SAN DIEGO (KGTV) - Members of Congress are responding to a Team 10 investigation that uncovered allegations the government is not providing adequate medical care to some U.S. citizens in its custody.
Two recently filed lawsuits allege that dozens of individuals’ medical needs were deliberately ignored by Department of Homeland Security (DHS) agents, and Americans were forced to undergo life-threatening and torturous detox in temporary holding cells at the border.
In a statement to 10News U.S. Congressman Bennie Thompson, Chairman of the Committee on Homeland Security wrote, “The allegations made in these lawsuits are extremely troubling. Anyone in CBP custody who is in medical distress should receive urgent medical care if they require it. Across the board, it’s clear that CBP has work to do to ensure safe and humane conditions for all detainees.”
San Diego area Congressman Scott Peters also responded saying, “Everyone in federal custody deserves access to basic care. Ignoring a detainee’s pleas for help runs counter to CBP’s own national policies, which say detainees are entitled to medical care if they report an illness or appear to need help. Officers at the border may be overwhelmed, but if CBP is going to detain people, they have a duty to provide proper medical care to the people in their custody.”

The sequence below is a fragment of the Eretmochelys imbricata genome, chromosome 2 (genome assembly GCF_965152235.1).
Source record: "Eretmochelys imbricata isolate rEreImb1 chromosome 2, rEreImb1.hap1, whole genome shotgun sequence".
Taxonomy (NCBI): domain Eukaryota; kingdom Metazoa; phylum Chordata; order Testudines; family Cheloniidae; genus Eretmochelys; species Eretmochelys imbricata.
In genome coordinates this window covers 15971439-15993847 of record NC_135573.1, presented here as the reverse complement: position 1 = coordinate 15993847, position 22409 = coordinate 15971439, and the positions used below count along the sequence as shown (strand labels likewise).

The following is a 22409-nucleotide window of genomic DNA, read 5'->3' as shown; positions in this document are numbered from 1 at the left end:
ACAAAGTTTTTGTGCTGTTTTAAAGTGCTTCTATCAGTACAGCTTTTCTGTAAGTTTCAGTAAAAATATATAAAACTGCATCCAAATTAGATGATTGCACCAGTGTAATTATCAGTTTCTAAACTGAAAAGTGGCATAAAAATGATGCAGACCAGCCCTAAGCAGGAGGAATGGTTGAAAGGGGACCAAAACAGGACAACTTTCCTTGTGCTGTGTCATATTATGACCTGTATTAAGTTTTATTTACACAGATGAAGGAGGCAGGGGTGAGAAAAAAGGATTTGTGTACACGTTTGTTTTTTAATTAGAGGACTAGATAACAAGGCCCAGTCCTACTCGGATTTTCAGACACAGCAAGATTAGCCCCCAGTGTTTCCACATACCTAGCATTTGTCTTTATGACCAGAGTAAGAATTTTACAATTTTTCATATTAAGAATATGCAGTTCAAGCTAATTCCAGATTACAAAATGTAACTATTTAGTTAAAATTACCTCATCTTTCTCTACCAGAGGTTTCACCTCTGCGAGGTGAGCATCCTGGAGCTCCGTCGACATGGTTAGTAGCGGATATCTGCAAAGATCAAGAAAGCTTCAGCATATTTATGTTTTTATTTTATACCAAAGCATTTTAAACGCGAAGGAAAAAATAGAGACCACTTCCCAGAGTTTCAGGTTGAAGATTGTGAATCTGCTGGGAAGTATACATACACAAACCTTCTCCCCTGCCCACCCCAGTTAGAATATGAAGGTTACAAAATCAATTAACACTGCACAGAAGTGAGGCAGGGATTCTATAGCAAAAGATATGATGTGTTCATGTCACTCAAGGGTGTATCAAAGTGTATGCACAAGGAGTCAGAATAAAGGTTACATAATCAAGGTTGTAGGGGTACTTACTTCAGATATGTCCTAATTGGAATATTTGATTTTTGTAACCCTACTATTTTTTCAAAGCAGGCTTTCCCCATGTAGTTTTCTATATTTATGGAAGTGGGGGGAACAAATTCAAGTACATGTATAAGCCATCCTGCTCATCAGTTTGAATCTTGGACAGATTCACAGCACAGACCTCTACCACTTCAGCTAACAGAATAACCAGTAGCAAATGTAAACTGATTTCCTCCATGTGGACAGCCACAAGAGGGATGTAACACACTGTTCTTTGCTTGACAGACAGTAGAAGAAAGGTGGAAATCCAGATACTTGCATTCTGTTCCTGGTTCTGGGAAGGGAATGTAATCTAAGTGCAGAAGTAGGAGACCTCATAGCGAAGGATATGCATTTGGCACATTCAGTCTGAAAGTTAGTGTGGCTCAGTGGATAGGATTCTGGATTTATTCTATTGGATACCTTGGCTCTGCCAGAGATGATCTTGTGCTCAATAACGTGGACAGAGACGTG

10News also heard from ACLU of San Diego & Imperial Counties. A spokesperson wrote, "Unfortunately, horrible detention conditions at U.S. Customs and Border Protection facilities, including inadequate medical care, is nothing new – though they are violations of the agency’s own internal standards for treatment of people in its custody. As a result of recent federal policy decisions, far more people are being unnecessarily held in CBP custody, for longer, under these deplorable conditions. These decisions are greatly exacerbating CBP’s longstanding failure to meet the basic humanitarian needs of the people it insists on detaining.”
When asked for a comment on the allegation in the lawsuits a spokesperson for Customs and Border Protection said the agency cannot comment on matters that are currently under litigation.